Canada seeing the largest improvements in sickest patients with cystic fibrosis compared to U.S. and Europe
Canadians living with cystic fibrosis have better lung health than their American and European counterparts and their lung health has been improving over time according to a new study from The Hospital for Sick Children (SickKids). Dr. Lisa Strug, Associate Director of The Centre for Applied Genomics (TCAG) and Senior Scientist at SickKids was the principal investigator of the study published online February 5, 2018 in Thorax. She and lead author, University of Toronto graduate student Sangook Kim, took some time to tell us about their new research.
How do you measure lung health?
“Forced expiratory volume in one second”, also known as FEV1, is a typical measure of lung health. This tests how much air someone can exhale during a forced breath within the first second of exhaling. It’s usually represented as a ratio of the FEV1 of a patient with cystic fibrosis to a predicted FEV1 of a healthy individual sharing the same age, sex, race and height. It allows clinicians to see how the lung health of their patients compare to the healthy population but doesn’t show how patients with cystic fibrosis compare to one another.
What was your goal with this new research?
Our primary goal was to use a different approach to interpret the lung health of an individual with cystic fibrosis from FEV1 measurements, which wouldn’t rely on a healthy population. Rather, we wanted to develop a way for patients with cystic fibrosis to compare their measurements to one another. To that end, we’ve created an online tool for patients and clinicians to make this information accessible so lung health in any patient can be determined against other patients with cystic fibrosis in Canada.
Using this new approach, we also wanted to determine how the lung health of Canadians with cystic fibrosis has changed over time and whether their lung health is better than individuals with cystic fibrosis in the U.S. and Europe.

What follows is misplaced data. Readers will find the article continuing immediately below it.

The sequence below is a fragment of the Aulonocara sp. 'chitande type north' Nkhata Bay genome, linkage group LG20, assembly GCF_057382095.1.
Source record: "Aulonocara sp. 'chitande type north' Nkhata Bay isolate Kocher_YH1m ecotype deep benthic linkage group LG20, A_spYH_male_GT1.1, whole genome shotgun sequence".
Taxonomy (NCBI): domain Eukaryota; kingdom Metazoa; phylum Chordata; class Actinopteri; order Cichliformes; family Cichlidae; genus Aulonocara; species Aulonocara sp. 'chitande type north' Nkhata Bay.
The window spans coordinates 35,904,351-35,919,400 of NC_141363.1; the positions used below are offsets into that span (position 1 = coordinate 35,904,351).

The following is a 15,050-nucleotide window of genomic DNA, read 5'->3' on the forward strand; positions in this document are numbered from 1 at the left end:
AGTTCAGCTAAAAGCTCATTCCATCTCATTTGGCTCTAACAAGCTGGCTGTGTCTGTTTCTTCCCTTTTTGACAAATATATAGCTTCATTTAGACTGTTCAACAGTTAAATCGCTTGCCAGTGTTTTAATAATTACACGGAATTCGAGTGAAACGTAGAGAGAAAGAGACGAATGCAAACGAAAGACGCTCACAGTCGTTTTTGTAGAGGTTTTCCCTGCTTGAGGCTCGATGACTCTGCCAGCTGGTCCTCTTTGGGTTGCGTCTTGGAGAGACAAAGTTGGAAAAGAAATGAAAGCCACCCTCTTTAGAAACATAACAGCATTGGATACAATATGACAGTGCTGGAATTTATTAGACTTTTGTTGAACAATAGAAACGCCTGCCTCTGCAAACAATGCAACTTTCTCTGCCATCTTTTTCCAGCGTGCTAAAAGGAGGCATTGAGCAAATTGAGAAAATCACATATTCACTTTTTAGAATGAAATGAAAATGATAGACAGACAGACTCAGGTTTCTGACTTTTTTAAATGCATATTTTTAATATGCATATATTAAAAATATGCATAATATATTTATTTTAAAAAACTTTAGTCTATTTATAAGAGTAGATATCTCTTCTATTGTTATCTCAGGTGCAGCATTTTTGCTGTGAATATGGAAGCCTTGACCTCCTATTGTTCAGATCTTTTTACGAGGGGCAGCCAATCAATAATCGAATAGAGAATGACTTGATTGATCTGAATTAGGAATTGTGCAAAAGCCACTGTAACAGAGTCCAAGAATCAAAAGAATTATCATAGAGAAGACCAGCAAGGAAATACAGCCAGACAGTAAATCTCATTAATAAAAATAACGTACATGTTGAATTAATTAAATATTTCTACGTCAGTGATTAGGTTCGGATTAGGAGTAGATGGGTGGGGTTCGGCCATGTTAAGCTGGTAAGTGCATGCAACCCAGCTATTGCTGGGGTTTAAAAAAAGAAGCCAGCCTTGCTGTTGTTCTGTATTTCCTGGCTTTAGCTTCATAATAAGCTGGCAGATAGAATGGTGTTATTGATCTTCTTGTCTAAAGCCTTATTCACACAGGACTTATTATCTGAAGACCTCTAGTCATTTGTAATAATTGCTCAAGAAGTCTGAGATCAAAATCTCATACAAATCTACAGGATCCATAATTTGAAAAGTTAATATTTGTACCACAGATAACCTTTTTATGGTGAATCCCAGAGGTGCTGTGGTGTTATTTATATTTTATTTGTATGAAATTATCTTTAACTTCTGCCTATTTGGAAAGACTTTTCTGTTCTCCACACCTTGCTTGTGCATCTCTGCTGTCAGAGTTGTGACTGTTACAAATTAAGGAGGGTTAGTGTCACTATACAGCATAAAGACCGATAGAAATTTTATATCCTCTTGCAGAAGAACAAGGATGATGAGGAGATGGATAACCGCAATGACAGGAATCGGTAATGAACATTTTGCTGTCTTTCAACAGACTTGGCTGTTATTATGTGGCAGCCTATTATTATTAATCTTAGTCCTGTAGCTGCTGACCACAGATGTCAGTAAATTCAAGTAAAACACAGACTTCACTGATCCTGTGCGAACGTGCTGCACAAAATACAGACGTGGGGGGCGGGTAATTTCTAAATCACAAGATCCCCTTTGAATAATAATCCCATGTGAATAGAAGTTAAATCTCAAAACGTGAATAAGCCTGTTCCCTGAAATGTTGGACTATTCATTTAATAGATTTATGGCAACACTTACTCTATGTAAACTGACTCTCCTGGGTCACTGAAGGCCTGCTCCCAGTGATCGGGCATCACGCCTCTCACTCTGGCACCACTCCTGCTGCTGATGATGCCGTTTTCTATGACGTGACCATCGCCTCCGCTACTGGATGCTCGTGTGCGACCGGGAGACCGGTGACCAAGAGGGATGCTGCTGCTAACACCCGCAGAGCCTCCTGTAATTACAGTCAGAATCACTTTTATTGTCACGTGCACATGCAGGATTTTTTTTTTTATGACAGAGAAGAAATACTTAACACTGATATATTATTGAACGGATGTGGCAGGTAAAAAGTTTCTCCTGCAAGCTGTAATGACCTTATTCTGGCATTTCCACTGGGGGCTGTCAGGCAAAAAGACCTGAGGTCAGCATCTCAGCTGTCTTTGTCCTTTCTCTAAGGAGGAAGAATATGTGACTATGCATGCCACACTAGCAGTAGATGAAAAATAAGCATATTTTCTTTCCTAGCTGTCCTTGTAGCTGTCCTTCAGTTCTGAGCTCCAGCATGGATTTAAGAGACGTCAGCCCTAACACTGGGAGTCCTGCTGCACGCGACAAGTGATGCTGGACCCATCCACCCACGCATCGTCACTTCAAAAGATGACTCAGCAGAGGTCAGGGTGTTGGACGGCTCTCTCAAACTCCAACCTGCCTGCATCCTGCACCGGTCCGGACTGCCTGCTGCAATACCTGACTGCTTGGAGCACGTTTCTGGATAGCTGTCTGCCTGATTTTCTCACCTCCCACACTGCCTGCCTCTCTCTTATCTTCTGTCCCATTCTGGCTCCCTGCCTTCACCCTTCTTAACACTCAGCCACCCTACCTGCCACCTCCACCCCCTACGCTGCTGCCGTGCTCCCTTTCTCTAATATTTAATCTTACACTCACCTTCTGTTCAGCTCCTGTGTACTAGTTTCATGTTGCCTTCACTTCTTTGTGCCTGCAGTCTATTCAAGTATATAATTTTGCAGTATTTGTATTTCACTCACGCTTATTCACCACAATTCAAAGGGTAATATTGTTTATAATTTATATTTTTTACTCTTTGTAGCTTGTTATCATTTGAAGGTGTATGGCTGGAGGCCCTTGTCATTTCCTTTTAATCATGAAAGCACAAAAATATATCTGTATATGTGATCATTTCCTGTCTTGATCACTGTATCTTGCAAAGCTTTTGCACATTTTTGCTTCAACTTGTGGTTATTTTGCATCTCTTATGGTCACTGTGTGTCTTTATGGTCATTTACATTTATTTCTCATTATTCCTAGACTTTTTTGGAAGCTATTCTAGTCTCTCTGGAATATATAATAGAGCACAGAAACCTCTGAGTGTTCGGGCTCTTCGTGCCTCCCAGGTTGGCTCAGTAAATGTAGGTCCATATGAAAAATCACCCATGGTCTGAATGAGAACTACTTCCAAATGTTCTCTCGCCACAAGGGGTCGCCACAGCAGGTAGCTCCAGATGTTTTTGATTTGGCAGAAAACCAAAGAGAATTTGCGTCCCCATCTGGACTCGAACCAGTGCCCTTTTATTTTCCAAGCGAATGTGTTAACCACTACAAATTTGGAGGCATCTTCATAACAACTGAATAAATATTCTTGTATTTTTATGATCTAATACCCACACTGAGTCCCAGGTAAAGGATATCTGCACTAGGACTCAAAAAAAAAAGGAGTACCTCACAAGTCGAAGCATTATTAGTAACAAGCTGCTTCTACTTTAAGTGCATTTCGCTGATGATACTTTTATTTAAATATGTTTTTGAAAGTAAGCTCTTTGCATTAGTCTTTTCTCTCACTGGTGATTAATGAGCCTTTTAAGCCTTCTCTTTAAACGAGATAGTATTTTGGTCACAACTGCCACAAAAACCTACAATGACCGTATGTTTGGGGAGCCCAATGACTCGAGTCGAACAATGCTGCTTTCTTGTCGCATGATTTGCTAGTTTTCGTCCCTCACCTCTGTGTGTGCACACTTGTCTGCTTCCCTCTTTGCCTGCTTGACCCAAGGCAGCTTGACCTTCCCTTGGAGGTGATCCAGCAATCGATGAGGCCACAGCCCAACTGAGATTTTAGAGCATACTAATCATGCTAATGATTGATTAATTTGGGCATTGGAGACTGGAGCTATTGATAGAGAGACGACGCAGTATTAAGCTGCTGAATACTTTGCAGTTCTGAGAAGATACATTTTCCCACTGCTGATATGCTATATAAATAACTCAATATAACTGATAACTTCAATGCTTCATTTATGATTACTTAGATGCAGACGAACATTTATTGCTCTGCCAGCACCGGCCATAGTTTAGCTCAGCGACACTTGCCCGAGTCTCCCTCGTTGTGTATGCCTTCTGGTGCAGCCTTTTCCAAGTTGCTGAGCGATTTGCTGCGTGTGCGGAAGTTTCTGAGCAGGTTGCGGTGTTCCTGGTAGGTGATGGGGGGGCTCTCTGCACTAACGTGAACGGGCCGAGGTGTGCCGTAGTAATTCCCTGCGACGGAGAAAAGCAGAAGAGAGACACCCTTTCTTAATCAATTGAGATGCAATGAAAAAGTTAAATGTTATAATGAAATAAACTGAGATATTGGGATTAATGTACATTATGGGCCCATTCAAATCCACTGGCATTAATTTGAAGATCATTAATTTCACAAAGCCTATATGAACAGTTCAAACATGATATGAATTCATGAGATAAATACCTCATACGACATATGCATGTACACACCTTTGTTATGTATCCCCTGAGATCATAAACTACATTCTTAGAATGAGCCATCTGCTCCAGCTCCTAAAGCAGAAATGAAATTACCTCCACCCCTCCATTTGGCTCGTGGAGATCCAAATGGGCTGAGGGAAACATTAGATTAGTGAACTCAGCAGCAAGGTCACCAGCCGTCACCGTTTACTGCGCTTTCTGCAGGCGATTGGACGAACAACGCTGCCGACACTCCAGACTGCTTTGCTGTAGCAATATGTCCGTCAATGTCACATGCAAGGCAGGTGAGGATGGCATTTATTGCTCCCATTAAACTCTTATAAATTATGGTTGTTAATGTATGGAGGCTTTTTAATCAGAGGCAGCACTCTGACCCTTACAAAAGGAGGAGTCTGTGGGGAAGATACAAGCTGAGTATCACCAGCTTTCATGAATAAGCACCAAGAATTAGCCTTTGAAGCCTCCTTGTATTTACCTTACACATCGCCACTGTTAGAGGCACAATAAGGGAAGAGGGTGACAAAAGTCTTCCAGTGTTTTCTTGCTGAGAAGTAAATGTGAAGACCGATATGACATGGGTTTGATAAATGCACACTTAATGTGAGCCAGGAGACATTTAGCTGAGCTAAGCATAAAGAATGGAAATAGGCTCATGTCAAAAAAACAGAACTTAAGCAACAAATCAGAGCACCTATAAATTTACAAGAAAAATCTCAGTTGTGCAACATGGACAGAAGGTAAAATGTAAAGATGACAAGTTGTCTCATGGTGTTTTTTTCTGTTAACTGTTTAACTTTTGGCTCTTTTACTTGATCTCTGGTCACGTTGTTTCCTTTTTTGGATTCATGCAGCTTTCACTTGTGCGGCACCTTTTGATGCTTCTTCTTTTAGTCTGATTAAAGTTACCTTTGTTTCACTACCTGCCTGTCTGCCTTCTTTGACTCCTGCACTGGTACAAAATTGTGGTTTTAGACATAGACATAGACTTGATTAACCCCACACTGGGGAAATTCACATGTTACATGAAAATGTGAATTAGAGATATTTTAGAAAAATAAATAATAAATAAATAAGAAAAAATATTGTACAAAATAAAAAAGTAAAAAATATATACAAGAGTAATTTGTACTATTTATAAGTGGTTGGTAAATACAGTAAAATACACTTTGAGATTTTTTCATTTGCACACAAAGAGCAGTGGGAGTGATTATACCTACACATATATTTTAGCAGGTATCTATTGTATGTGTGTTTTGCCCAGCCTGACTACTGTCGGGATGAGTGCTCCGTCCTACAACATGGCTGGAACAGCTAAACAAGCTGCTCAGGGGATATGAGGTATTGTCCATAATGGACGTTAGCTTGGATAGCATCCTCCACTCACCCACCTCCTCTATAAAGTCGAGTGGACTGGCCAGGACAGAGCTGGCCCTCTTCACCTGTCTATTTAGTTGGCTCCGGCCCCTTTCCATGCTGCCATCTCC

What did you find?
We looked at the lung health of Canadians with cystic fibrosis over two time periods, 2000-2007 and 2008-2014, when we know average survival had been steadily improving. Over this time, we observed that lung health of Canadians was also steadily improving, and that these improvements in lung health were larger for those with the lowest lung function and particularly for males.
When compared with the cystic fibrosis populations of the U.S. and Europe over the same time period, we found Canadians with cystic fibrosis generally had better lung health. In particular, the Canadian patients with the lowest lung function showed the biggest gap between patients in the U.S. and Europe, indicating Canada is having the largest improvements among the patients who are sickest.
What are your next steps?
Differences in lung health between males and females is a well-known phenomenon, but we were surprised to discover there was a difference in lung health improvements between males and females. Improvements over time were more moderate for female patients with cystic fibrosis compared to males and lung health improvements were not significant for females with the best lung function. Future research will need to explore why these sex differences exist, and to extend and use this measure of lung health to better understand differences in lung disease severity between patients.
The new tool we developed to compare lung health of cystic fibrosis patients to other patients in Canada will complement current measures of lung health, to better support clinical care and decision-making.
This research was supported by the Canadian Institutes of Health Research (CIHR), the Natural Sciences and Engineering Research Council of Canada (NSERC), Cystic Fibrosis Canada and SickKids Foundation. This paper is an example of how SickKids is contributing to making Ontario Healthier, Wealthier and Smarter. www.healthierwealthiersmarter.ca